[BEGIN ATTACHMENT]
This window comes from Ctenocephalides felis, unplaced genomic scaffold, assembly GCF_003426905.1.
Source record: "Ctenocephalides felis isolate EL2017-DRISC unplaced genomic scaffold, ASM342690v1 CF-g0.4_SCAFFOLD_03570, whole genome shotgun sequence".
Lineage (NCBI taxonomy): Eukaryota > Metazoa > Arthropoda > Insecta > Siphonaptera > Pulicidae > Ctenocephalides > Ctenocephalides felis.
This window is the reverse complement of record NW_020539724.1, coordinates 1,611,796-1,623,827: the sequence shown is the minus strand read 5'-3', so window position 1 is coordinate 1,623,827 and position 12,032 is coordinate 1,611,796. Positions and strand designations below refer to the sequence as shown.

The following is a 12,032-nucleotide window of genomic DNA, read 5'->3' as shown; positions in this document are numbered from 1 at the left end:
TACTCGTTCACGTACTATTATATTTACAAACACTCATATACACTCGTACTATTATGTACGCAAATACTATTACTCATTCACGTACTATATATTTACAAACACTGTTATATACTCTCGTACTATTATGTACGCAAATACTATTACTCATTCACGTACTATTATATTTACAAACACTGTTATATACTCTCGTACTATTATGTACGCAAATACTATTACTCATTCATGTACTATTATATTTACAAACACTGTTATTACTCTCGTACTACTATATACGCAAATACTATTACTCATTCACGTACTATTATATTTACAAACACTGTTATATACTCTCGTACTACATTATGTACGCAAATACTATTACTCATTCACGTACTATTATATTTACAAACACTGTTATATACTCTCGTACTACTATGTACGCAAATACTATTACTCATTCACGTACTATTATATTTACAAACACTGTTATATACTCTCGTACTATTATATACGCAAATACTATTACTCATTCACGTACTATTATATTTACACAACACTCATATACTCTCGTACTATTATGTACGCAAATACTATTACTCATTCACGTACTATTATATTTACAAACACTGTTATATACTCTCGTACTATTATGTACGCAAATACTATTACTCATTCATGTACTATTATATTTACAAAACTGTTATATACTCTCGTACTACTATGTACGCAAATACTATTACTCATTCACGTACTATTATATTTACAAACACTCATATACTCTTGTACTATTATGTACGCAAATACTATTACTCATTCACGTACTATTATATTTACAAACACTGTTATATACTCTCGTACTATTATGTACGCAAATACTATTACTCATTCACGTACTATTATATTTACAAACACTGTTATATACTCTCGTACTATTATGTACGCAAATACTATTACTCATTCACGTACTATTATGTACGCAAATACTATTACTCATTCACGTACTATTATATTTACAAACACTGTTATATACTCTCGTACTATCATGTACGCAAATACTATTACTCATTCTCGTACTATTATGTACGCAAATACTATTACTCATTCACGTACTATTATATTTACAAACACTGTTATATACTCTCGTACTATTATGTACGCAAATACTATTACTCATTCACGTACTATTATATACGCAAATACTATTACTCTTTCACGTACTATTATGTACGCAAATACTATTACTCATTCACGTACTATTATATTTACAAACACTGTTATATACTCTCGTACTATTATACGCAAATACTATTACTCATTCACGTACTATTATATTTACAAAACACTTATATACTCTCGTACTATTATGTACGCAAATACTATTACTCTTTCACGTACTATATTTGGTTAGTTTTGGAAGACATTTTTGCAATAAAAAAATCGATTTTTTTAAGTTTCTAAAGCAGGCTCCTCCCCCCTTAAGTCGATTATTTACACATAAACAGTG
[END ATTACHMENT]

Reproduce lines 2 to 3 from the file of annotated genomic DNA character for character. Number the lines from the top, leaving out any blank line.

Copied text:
Source record: "Ctenocephalides felis isolate EL2017-DRISC unplaced genomic scaffold, ASM342690v1 CF-g0.4_SCAFFOLD_03570, whole genome shotgun sequence".
Lineage (NCBI taxonomy): Eukaryota > Metazoa > Arthropoda > Insecta > Siphonaptera > Pulicidae > Ctenocephalides > Ctenocephalides felis.